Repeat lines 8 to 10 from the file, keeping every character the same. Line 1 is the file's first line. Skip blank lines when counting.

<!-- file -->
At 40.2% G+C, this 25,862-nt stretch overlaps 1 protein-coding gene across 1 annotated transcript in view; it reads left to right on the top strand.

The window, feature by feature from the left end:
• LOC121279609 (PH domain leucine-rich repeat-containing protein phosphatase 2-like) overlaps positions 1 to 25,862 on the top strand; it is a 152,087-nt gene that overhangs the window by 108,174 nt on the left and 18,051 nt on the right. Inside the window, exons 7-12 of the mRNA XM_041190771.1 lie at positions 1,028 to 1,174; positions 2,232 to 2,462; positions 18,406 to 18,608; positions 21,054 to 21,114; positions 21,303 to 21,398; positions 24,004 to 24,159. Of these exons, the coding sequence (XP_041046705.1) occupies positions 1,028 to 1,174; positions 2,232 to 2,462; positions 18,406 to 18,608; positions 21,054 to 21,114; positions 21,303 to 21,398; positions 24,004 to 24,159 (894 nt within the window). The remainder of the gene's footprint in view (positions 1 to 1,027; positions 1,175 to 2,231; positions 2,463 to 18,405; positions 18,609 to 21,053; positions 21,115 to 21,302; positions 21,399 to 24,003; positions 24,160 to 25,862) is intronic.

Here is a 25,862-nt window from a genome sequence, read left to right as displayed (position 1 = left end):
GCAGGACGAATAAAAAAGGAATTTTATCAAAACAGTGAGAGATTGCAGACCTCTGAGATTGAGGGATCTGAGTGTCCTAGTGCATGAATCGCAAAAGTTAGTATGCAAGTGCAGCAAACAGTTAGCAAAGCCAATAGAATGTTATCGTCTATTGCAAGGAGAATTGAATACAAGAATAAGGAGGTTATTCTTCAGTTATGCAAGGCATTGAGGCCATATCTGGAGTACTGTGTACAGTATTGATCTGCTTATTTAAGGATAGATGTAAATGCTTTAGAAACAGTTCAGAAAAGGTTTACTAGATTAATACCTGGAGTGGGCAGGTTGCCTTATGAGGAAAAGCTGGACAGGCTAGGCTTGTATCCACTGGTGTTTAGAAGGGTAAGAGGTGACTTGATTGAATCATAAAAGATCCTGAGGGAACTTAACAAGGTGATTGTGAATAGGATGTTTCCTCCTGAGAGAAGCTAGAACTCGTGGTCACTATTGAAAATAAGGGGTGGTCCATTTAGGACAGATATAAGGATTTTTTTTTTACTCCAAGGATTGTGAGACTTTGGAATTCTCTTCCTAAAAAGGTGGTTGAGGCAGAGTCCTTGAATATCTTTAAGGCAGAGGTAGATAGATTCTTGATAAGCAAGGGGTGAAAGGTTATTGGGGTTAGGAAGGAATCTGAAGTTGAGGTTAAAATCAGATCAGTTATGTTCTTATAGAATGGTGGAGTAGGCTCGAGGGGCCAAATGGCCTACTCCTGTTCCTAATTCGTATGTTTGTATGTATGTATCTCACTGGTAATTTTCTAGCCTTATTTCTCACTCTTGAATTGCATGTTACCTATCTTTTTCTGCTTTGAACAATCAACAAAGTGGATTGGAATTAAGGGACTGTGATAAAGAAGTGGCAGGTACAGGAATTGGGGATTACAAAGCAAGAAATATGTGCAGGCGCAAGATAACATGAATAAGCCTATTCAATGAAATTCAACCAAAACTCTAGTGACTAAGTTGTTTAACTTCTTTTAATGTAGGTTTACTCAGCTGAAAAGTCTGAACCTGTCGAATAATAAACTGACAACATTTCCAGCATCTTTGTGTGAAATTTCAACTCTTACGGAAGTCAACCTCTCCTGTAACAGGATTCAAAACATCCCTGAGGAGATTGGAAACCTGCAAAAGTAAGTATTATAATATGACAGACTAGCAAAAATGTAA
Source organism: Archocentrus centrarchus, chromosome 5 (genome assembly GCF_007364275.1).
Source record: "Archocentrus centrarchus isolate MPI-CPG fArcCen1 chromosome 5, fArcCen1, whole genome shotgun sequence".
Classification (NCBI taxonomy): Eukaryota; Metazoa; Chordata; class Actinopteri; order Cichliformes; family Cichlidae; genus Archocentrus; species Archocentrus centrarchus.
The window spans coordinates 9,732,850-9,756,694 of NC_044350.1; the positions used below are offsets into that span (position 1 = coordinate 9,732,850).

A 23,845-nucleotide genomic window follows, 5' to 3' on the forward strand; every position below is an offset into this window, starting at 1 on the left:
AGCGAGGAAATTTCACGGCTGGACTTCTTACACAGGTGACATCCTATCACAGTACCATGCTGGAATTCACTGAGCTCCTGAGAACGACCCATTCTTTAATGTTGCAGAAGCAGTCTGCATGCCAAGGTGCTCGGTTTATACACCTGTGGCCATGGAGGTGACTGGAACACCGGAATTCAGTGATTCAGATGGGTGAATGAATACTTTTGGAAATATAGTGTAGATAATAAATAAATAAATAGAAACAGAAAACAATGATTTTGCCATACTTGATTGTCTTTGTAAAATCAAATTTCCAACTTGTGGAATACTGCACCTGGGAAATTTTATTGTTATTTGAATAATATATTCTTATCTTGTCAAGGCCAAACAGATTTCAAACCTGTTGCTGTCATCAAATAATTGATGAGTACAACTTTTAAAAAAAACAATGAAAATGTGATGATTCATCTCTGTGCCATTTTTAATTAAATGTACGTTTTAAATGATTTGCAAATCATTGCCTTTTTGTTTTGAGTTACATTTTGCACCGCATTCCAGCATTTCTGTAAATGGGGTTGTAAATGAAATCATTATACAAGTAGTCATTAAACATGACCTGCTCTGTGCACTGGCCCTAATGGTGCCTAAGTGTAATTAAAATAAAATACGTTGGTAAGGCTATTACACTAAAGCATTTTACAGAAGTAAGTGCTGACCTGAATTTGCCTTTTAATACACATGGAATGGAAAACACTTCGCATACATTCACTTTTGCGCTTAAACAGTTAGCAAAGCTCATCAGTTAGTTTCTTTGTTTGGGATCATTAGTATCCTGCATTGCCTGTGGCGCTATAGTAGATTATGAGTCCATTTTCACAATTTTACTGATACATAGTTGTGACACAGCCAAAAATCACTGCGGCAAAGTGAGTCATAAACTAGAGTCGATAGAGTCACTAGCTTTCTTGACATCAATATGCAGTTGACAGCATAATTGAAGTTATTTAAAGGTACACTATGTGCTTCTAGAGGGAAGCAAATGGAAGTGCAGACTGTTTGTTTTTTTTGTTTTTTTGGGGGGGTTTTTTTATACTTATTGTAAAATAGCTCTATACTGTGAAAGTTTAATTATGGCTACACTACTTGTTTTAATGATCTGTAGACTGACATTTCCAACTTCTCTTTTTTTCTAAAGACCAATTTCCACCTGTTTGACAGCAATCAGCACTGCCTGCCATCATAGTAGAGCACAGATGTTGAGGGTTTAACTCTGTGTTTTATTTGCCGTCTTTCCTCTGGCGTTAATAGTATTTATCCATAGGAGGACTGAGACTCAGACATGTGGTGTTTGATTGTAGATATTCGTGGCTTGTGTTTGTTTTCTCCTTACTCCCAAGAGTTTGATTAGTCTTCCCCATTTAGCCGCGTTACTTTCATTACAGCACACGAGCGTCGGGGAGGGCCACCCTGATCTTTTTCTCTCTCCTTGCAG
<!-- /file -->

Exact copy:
Classification (NCBI taxonomy): Eukaryota; Metazoa; Chordata; class Actinopteri; order Cichliformes; family Cichlidae; genus Archocentrus; species Archocentrus centrarchus.
The window spans coordinates 9,732,850-9,756,694 of NC_044350.1; the positions used below are offsets into that span (position 1 = coordinate 9,732,850).

A 23,845-nucleotide genomic window follows, 5' to 3' on the forward strand; every position below is an offset into this window, starting at 1 on the left: